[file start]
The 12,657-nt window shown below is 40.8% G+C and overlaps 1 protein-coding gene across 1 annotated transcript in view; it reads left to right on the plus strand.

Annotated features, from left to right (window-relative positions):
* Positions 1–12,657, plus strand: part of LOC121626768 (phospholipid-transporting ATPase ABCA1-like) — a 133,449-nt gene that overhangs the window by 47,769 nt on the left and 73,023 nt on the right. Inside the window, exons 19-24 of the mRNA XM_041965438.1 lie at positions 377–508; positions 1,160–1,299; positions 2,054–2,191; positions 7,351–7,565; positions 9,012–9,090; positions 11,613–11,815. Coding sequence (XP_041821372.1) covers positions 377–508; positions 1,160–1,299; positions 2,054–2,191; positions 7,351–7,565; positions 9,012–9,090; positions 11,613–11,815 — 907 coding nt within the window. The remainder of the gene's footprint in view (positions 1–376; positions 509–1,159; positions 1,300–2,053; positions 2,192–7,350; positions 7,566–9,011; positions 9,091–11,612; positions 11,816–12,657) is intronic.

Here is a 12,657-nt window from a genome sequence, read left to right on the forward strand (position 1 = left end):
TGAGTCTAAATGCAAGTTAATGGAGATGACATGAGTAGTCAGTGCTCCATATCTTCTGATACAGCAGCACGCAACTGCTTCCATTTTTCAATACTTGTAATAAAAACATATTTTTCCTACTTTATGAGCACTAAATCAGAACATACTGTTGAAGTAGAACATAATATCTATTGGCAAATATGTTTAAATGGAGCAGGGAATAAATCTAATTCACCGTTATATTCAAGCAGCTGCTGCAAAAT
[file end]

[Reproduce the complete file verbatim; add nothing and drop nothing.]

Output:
The 12,657-nt window shown below is 40.8% G+C and overlaps 1 protein-coding gene across 1 annotated transcript in view; it reads left to right on the plus strand.

Annotated features, from left to right (window-relative positions):
* Positions 1–12,657, plus strand: part of LOC121626768 (phospholipid-transporting ATPase ABCA1-like) — a 133,449-nt gene that overhangs the window by 47,769 nt on the left and 73,023 nt on the right. Inside the window, exons 19-24 of the mRNA XM_041965438.1 lie at positions 377–508; positions 1,160–1,299; positions 2,054–2,191; positions 7,351–7,565; positions 9,012–9,090; positions 11,613–11,815. Coding sequence (XP_041821372.1) covers positions 377–508; positions 1,160–1,299; positions 2,054–2,191; positions 7,351–7,565; positions 9,012–9,090; positions 11,613–11,815 — 907 coding nt within the window. The remainder of the gene's footprint in view (positions 1–376; positions 509–1,159; positions 1,300–2,053; positions 2,192–7,350; positions 7,566–9,011; positions 9,091–11,612; positions 11,816–12,657) is intronic.

Here is a 12,657-nt window from a genome sequence, read left to right on the forward strand (position 1 = left end):
TGAGTCTAAATGCAAGTTAATGGAGATGACATGAGTAGTCAGTGCTCCATATCTTCTGATACAGCAGCACGCAACTGCTTCCATTTTTCAATACTTGTAATAAAAACATATTTTTCCTACTTTATGAGCACTAAATCAGAACATACTGTTGAAGTAGAACATAATATCTATTGGCAAATATGTTTAAATGGAGCAGGGAATAAATCTAATTCACCGTTATATTCAAGCAGCTGCTGCAAAAT